In addition to the federal government’s contributions to the shaping of the first punched-card system for census processing and the fourth system for operating large registers of people, governments influenced the shape of the punched-card industry through patent and trade regulations. In the United States, the strong protection of the rights granted to inventors and patentees was aptly utilized by IBM to enhance its monopolistic position as the prime mover, reducing the impact of antitrust legislation. IBM’s German subsidiary, Dehomag, also skillfully utilized patent legislation to hamstring challengers several times. The patent laws in Austria and France protected national industry against foreign companies, enabling Otto Schäffler to establish the production of punched-card equipment in Vienna in the 1890s. Moreover, patent laws facilitated production of Bull’s machines in France.
The punched-card trade was also influenced by the protectionist regulations that grew out of the worldwide economic crisis that began in 1929. In France, this supported the emergence of the Bull company, though IBM still seems to have had considerable business in that country. There was no independent producer in Germany, and the German economic autarchy ended up enhancing the position of IBM’s German subsidiary in its power struggle with its parent company.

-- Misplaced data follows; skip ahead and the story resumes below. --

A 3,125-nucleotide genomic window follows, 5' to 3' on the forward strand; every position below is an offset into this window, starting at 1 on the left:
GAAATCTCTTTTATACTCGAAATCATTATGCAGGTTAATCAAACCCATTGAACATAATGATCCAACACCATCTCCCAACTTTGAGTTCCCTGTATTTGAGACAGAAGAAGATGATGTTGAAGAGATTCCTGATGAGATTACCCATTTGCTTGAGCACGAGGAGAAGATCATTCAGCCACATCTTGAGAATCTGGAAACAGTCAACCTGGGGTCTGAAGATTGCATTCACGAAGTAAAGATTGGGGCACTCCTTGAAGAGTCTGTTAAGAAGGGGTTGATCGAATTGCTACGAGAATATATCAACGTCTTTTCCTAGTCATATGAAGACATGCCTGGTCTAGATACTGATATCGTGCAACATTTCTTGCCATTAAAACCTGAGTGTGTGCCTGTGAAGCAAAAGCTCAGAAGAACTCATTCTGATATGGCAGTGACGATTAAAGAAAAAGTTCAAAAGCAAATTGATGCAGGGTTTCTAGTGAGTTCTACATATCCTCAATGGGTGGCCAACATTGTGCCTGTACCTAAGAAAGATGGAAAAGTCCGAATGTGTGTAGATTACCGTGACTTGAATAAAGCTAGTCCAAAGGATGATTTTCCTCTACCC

Wiebe E. Bijker and Trevor Pinch’s analysis of the social construction of technology—or the social shaping of technology—is the background for this book’s analysis of shaping of technology in companies, but additional analysis is required to fully understand the history of punched-card systems. Bijker and Pinch’s analytical strategy facilitates discussing how the development of technology is shaped. They classify the development of a closure of a technology into three phases.
The first phase is genesis, which is characterized by the interpretative flexibility of the emerging shape of the technology, contesting interpretations, and several possible directions of development. The second phase is characterized by more than one interpretation of the technology and applications built by relevant social groups, which narrows the spectrum of possible solutions in the subsequent phase. Closure and stabilization is the third and final phase, where a “lock-in” takes place on a specific technological solution and the alternatives are scrapped. The terms closure and stabilization imply that the chosen interpretation or solution of the technological subsequently remains stable for a period.
Bijker and Pinch’s analysis is useful in examining how the first punched-card system was shaped in the 1880s for use in counting-based population census statistics, and it helped to locate possible methods for processing these statistics, including counting machines, various forms to be manually sorted and added up, punched strips, punched cards, and so on. However, the original version of their analysis failed to have a concept for analyzing the power relations in the shaping process. They assumed that all the parties involved in the process and the possible technological solutions had an equal say.